13. I was on the track when my engine suddenly started running *very* rough towards the end of my first session. The CEL was on. I was barely able to limp back to the paddock and pulled these codes from my Durametric scan tool: P0300 Porsche fault code 62 - Misfire damaging to cat. converter P0301 Porsche fault code 63 - Cylinder 1 misfire damaging to cat. converter P0304 Porsche fault code 66 - Cylinder 4 misfire damaging to cat. converter P0305 Porsche fault code 67 - Cylinder 5 misfire damaging to cat. converter P0306 Porsche fault code 68 - Cylinder 6 misfire damaging to cat. converter P0341 Porsche fault code 112 - Camshaft sensor bank 1 Signal implausible After limping it into a friends trailer and then into my garage and waiting a few weeks to return home from a trip, I see the following similar set of codes: P0300 Porsche fault code 62 - Misfire damaging to cat. converter P0306 Porsche fault code 68 - Cylinder 6 misfire damaging to cat. converter P0341 Porsche fault code 112 - Camshaft sensor bank 1 Signal implausible P1340 Porsche fault code 322 - Camshaft position with respect to crankshaft bank 1 below limit value The engine still runs but it is very rough and vibrates badly. No smoke, no fluids, no nasty mechanical sounds. It certainly sounds like something is going on with the camshaft position sensor. Does anyone have any experience with that? I'm praying that this is just an electrical problem with a bad sensor or a bad connection. Any help would be much appreciated. The car is a 2000 Boxster S with 90K miles. No engine mods but lots of suspension mods. Kevin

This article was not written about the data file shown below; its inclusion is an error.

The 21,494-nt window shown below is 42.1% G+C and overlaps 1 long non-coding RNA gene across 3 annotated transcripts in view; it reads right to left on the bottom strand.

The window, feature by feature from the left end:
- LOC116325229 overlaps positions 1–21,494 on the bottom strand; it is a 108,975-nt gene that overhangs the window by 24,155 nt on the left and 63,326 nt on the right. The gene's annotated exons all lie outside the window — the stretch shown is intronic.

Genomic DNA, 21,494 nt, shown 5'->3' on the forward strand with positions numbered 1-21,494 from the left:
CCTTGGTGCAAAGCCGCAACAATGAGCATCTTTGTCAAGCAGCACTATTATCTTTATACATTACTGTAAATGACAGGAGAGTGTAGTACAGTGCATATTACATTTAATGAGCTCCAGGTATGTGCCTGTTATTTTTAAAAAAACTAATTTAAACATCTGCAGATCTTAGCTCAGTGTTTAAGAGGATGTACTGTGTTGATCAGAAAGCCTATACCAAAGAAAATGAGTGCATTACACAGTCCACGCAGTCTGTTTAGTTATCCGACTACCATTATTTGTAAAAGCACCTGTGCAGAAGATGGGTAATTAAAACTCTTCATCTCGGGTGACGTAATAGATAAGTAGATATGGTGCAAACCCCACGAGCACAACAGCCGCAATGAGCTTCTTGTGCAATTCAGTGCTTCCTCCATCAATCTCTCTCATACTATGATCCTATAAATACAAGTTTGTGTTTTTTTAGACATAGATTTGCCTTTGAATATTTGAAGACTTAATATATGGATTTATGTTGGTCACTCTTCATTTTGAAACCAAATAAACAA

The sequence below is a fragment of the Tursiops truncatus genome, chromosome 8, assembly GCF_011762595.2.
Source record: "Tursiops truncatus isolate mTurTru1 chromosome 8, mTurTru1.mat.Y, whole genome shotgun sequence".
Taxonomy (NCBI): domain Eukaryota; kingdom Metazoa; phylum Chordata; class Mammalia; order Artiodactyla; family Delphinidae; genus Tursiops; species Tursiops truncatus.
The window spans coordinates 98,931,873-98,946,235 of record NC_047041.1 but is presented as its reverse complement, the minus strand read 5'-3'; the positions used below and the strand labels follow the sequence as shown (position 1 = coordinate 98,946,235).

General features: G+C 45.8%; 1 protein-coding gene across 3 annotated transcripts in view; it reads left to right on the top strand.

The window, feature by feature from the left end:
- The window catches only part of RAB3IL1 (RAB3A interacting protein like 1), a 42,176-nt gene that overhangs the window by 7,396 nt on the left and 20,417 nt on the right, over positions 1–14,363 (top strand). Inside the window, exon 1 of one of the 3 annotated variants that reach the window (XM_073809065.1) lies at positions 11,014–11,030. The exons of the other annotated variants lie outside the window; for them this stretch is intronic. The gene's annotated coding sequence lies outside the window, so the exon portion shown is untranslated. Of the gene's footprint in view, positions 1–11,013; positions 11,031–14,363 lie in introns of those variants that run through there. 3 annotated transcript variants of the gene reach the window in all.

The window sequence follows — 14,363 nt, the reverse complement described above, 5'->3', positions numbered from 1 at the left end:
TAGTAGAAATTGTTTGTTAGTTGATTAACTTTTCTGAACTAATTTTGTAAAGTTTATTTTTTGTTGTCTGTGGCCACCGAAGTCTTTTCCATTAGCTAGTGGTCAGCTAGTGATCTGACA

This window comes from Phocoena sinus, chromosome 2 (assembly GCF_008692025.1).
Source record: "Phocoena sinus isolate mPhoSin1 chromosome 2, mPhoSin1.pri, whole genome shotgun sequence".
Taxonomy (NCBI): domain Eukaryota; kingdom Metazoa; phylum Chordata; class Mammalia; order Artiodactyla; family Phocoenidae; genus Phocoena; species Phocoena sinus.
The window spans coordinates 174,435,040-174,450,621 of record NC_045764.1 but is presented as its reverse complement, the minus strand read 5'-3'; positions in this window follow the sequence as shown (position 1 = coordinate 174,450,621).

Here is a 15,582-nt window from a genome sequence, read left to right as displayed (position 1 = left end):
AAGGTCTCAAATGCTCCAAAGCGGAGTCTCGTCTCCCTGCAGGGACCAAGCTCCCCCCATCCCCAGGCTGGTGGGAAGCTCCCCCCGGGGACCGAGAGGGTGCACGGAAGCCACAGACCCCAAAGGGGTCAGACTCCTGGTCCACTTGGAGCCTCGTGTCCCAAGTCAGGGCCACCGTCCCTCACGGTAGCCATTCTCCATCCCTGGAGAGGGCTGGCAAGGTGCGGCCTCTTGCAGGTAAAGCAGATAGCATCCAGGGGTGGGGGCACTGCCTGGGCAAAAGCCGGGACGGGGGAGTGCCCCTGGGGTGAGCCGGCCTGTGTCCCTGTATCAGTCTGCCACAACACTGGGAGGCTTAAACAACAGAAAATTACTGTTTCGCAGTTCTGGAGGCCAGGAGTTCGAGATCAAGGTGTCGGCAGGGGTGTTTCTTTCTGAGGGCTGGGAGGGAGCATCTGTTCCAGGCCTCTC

14. I would recommend using your pretty (but heavy) 18" wheels for the street and getting a light-weight set of 17" wheels for the track. There's a better selection of track tires for 17" wheels and they're less expensive. I love the Kumho VictoRacers which are quite sticky, wear well and have very stiff sidewalls but are not made in 18" sizes. Depending on your budget, you can either get a set of take-off OEM wheels (maybe $1000?) or, for about $2200 you can get a set of custom made 3-piece forged wheels from CCW ( www.ccwheel.com ). I have the "Classic" in the track model. These are similar to the wheels you would get from Fikse or HRE for twice the price. You can specify the width and the offset but the guys at CCW know the proper fitment for Boxsters. If you get them 8" wide in front and 9.5" wide in the rear, you can mount either "standard" size 225,255 width tires or "super-sized" 245,275 width tires. http://gotbluemilk.com/web080302b/40/imagepages/image13.html